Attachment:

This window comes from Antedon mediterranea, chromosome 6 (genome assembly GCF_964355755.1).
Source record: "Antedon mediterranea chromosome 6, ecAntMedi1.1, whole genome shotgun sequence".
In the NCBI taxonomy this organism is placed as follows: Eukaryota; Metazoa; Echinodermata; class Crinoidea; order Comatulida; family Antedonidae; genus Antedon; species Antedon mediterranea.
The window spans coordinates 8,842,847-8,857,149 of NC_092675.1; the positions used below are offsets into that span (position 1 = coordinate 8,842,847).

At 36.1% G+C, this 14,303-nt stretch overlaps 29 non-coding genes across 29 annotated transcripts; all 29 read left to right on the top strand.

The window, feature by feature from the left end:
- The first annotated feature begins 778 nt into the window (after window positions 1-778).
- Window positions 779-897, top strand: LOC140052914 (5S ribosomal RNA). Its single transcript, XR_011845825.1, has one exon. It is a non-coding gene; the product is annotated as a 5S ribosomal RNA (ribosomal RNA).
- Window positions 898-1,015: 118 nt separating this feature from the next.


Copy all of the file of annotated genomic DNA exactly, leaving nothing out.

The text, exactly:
This window comes from Antedon mediterranea, chromosome 6 (genome assembly GCF_964355755.1).
Source record: "Antedon mediterranea chromosome 6, ecAntMedi1.1, whole genome shotgun sequence".
In the NCBI taxonomy this organism is placed as follows: Eukaryota; Metazoa; Echinodermata; class Crinoidea; order Comatulida; family Antedonidae; genus Antedon; species Antedon mediterranea.
The window spans coordinates 8,842,847-8,857,149 of NC_092675.1; the positions used below are offsets into that span (position 1 = coordinate 8,842,847).

At 36.1% G+C, this 14,303-nt stretch overlaps 29 non-coding genes across 29 annotated transcripts; all 29 read left to right on the top strand.

The window, feature by feature from the left end:
- The first annotated feature begins 778 nt into the window (after window positions 1-778).
- Window positions 779-897, top strand: LOC140052914 (5S ribosomal RNA). Its single transcript, XR_011845825.1, has one exon. It is a non-coding gene; the product is annotated as a 5S ribosomal RNA (ribosomal RNA).
- Window positions 898-1,015: 118 nt separating this feature from the next.